But by the time they left on January 3rd, I’d gotten out of the habit of sitting in front of the computer and putting my thoughts on paper. I started doing things like making soup, watching football and ironing. Fortunately, I started teaching my memoir writing class on January 7. This got me back on track with a chapter in my own memoir. And I remembered the feeling of being in the zone that I can only get from writing.

So once again, I’m baaaccckkkk! Happy New Year!!!


Oh, What To Do? An update!

I’m in trouble. I’ve lost my calendar which is akin to losing my mind. I had it yesterday, but since it’s coming onto December, I thought I decided not to take it with me. But it’s not on my desk where I thought it would be.

I’ve been trying to remember what other data I have in the calendar besides places to go and things to do. I’m afraid of what could be on those empty pages, like my credit card numbers. Yikes!!!!

Besides, I’m totally flummoxed. I can’t do anything and I’m feeling deja vu all over again. It’s like I’m in a chapter of “Toad and Frog”. Did you ever read those books? One day Toad loses his list of things to do and that’s it for him. He can’t do a thing for the rest of the day.  That’s me right now. Besides hunting for the darn thing, I haven’t done a darn thing.


This is so bad that it might push me to convert to using the calendar on my phone. And that is something I’ve been resisting. I’ve used the same format for years and I love it. Or loved it.


Last year’s 

I’d write more, but I’ve got to get back to hunting for my calendar.

The above blog is such yesterday’s news. I found my calendar where I’d left it when I was leading the book club. Well, someone found it and turned it into Security. Which means someone probably read my list of what stresses me out that was tucked into the calendar. That’s embarrassing as it’s mostly just white whines. Oh well. Oh hell. At least I now know what I’m doing tomorrow.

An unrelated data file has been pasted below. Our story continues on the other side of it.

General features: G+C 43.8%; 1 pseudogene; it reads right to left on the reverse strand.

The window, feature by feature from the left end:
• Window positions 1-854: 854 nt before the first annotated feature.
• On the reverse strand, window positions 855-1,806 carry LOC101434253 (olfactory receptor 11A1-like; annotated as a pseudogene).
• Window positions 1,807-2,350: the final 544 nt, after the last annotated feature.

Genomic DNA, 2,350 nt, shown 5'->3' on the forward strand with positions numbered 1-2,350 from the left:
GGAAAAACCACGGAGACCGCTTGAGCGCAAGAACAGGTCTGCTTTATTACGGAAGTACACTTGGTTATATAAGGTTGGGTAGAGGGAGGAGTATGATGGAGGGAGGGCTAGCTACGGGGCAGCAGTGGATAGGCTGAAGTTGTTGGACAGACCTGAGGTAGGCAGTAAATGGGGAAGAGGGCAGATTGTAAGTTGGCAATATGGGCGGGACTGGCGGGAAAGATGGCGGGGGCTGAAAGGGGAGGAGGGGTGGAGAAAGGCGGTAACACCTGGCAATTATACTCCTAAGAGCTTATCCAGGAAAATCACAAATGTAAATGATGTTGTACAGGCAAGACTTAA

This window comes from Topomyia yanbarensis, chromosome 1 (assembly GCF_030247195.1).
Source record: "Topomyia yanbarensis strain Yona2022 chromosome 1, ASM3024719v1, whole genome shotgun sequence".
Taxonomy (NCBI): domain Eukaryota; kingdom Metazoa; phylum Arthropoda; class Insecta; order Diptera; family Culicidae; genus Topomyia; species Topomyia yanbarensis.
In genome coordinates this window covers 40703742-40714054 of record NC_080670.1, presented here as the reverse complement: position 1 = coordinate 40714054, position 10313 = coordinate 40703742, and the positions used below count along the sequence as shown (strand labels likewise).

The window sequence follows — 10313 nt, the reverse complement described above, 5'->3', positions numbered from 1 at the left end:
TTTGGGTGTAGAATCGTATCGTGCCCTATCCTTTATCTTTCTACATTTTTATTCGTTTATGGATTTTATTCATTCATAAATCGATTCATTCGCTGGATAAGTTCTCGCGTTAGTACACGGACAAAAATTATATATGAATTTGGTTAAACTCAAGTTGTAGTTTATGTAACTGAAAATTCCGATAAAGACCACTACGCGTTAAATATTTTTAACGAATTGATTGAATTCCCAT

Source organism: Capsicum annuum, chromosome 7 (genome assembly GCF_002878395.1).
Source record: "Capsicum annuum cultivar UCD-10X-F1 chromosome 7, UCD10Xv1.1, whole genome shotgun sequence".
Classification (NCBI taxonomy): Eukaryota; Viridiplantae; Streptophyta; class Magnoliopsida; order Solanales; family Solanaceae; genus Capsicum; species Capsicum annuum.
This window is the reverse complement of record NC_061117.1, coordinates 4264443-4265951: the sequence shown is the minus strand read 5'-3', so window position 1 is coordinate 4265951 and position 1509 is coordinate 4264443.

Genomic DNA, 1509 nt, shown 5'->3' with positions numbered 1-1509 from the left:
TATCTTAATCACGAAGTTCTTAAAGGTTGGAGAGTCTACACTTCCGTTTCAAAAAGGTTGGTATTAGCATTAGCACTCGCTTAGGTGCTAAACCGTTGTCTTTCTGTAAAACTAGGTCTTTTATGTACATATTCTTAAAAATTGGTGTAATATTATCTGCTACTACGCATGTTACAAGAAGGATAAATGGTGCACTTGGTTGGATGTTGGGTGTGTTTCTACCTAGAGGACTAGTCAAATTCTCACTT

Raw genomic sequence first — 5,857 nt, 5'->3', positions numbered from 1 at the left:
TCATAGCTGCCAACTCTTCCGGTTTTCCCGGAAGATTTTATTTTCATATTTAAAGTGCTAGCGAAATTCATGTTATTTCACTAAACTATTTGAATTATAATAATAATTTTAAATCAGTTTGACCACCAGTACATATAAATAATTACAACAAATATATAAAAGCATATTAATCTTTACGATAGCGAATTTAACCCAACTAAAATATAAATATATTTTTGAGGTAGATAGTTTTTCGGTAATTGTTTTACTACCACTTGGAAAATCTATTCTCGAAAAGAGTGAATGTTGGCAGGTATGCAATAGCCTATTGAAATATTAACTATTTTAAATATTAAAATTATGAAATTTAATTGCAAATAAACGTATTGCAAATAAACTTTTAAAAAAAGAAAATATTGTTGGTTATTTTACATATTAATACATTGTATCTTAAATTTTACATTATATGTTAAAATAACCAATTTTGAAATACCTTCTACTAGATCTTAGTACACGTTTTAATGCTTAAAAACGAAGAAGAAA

Oh, To Just Be a Hypochondriac!

So my hair is falling out. With my fine, sparse hair, I need this to happen like I need a new hole in my head.

In today’s world of taking photos all the time, I could go back and see when it started. My hair (for me) looked full and healthy in June at our grandson’s high school graduation. It looked fine when I had cataract surgery in July. It looked okay in August when my daughter and granddaughter visited. By September, the truth was becoming obvious.

I went to see the dermatologist about it.

“Oh yes, “ she said with relish. “Your hair is definitely falling out.”

You want your physician to have a positive take on things but I thought this was taking positivity a bit too far.

“I started using some products in August that were supposed to give my hair more volume and body. Maybe they were too harsh,” I suggested.

The doc shook her head. “No, it’s not caused by damage. Your hair is shedding at the roots. “

Oh great, I thought. I just threw away sixty bucks of product for nothing.

“It’s called Telogen Effluvium.,” she continued as if she didn’t see the distress on my face.